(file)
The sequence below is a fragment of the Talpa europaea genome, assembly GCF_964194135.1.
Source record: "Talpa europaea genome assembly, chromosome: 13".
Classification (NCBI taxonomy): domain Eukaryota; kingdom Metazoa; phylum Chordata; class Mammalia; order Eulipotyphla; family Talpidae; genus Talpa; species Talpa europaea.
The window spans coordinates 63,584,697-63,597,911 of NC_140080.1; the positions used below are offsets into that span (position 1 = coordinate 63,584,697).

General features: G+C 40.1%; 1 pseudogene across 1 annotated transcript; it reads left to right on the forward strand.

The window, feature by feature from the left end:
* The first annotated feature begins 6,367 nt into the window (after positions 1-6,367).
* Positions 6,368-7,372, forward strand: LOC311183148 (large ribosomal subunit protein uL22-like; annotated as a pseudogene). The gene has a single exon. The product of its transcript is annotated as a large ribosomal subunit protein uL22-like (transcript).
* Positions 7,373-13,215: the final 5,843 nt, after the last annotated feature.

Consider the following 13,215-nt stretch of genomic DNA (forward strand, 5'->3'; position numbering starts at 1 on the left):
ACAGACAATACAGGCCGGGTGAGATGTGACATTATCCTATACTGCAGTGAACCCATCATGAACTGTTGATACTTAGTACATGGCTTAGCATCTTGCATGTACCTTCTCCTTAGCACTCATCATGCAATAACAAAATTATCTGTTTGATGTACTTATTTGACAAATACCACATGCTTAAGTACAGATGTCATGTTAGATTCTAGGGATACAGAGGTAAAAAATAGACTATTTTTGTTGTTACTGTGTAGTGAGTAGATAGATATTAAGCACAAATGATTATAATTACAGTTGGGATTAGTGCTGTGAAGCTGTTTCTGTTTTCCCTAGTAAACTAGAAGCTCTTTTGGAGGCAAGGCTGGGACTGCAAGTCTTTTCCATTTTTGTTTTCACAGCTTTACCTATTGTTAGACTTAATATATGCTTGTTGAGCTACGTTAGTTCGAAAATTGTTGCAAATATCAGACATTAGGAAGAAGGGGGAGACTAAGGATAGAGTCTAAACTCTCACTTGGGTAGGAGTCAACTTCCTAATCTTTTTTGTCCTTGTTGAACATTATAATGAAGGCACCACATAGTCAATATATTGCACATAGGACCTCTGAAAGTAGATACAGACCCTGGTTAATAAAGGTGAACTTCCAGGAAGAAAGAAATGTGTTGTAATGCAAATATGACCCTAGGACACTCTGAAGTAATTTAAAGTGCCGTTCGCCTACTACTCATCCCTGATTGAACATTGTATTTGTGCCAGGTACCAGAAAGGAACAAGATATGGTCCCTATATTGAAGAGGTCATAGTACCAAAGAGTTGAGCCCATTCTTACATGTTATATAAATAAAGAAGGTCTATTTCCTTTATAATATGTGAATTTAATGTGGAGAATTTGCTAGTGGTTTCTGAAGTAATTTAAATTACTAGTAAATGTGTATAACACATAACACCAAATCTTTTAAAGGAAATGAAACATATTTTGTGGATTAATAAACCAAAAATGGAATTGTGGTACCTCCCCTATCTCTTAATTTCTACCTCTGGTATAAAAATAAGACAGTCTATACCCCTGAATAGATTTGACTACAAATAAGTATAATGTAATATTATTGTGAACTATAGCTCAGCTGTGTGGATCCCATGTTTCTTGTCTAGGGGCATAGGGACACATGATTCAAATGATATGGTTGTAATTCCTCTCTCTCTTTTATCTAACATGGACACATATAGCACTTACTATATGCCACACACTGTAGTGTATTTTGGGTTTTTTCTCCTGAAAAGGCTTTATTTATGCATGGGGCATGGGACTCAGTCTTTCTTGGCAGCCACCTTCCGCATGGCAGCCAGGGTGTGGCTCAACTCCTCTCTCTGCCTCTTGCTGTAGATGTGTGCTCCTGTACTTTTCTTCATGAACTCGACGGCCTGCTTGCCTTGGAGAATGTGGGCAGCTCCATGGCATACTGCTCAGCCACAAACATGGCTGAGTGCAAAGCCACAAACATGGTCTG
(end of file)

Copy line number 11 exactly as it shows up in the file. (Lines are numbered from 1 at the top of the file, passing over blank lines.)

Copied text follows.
ACAGACAATACAGGCCGGGTGAGATGTGACATTATCCTATACTGCAGTGAACCCATCATGAACTGTTGATACTTAGTACATGGCTTAGCATCTTGCATGTACCTTCTCCTTAGCACTCATCATGCAATAACAAAATTATCTGTTTGATGTACTTATTTGACAAATACCACATGCTTAAGTACAGATGTCATGTTAGATTCTAGGGATACAGAGGTAAAAAATAGACTATTTTTGTTGTTACTGTGTAGTGAGTAGATAGATATTAAGCACAAATGATTATAATTACAGTTGGGATTAGTGCTGTGAAGCTGTTTCTGTTTTCCCTAGTAAACTAGAAGCTCTTTTGGAGGCAAGGCTGGGACTGCAAGTCTTTTCCATTTTTGTTTTCACAGCTTTACCTATTGTTAGACTTAATATATGCTTGTTGAGCTACGTTAGTTCGAAAATTGTTGCAAATATCAGACATTAGGAAGAAGGGGGAGACTAAGGATAGAGTCTAAACTCTCACTTGGGTAGGAGTCAACTTCCTAATCTTTTTTGTCCTTGTTGAACATTATAATGAAGGCACCACATAGTCAATATATTGCACATAGGACCTCTGAAAGTAGATACAGACCCTGGTTAATAAAGGTGAACTTCCAGGAAGAAAGAAATGTGTTGTAATGCAAATATGACCCTAGGACACTCTGAAGTAATTTAAAGTGCCGTTCGCCTACTACTCATCCCTGATTGAACATTGTATTTGTGCCAGGTACCAGAAAGGAACAAGATATGGTCCCTATATTGAAGAGGTCATAGTACCAAAGAGTTGAGCCCATTCTTACATGTTATATAAATAAAGAAGGTCTATTTCCTTTATAATATGTGAATTTAATGTGGAGAATTTGCTAGTGGTTTCTGAAGTAATTTAAATTACTAGTAAATGTGTATAACACATAACACCAAATCTTTTAAAGGAAATGAAACATATTTTGTGGATTAATAAACCAAAAATGGAATTGTGGTACCTCCCCTATCTCTTAATTTCTACCTCTGGTATAAAAATAAGACAGTCTATACCCCTGAATAGATTTGACTACAAATAAGTATAATGTAATATTATTGTGAACTATAGCTCAGCTGTGTGGATCCCATGTTTCTTGTCTAGGGGCATAGGGACACATGATTCAAATGATATGGTTGTAATTCCTCTCTCTCTTTTATCTAACATGGACACATATAGCACTTACTATATGCCACACACTGTAGTGTATTTTGGGTTTTTTCTCCTGAAAAGGCTTTATTTATGCATGGGGCATGGGACTCAGTCTTTCTTGGCAGCCACCTTCCGCATGGCAGCCAGGGTGTGGCTCAACTCCTCTCTCTGCCTCTTGCTGTAGATGTGTGCTCCTGTACTTTTCTTCATGAACTCGACGGCCTGCTTGCCTTGGAGAATGTGGGCAGCTCCATGGCATACTGCTCAGCCACAAACATGGCTGAGTGCAAAGCCACAAACATGGTCTG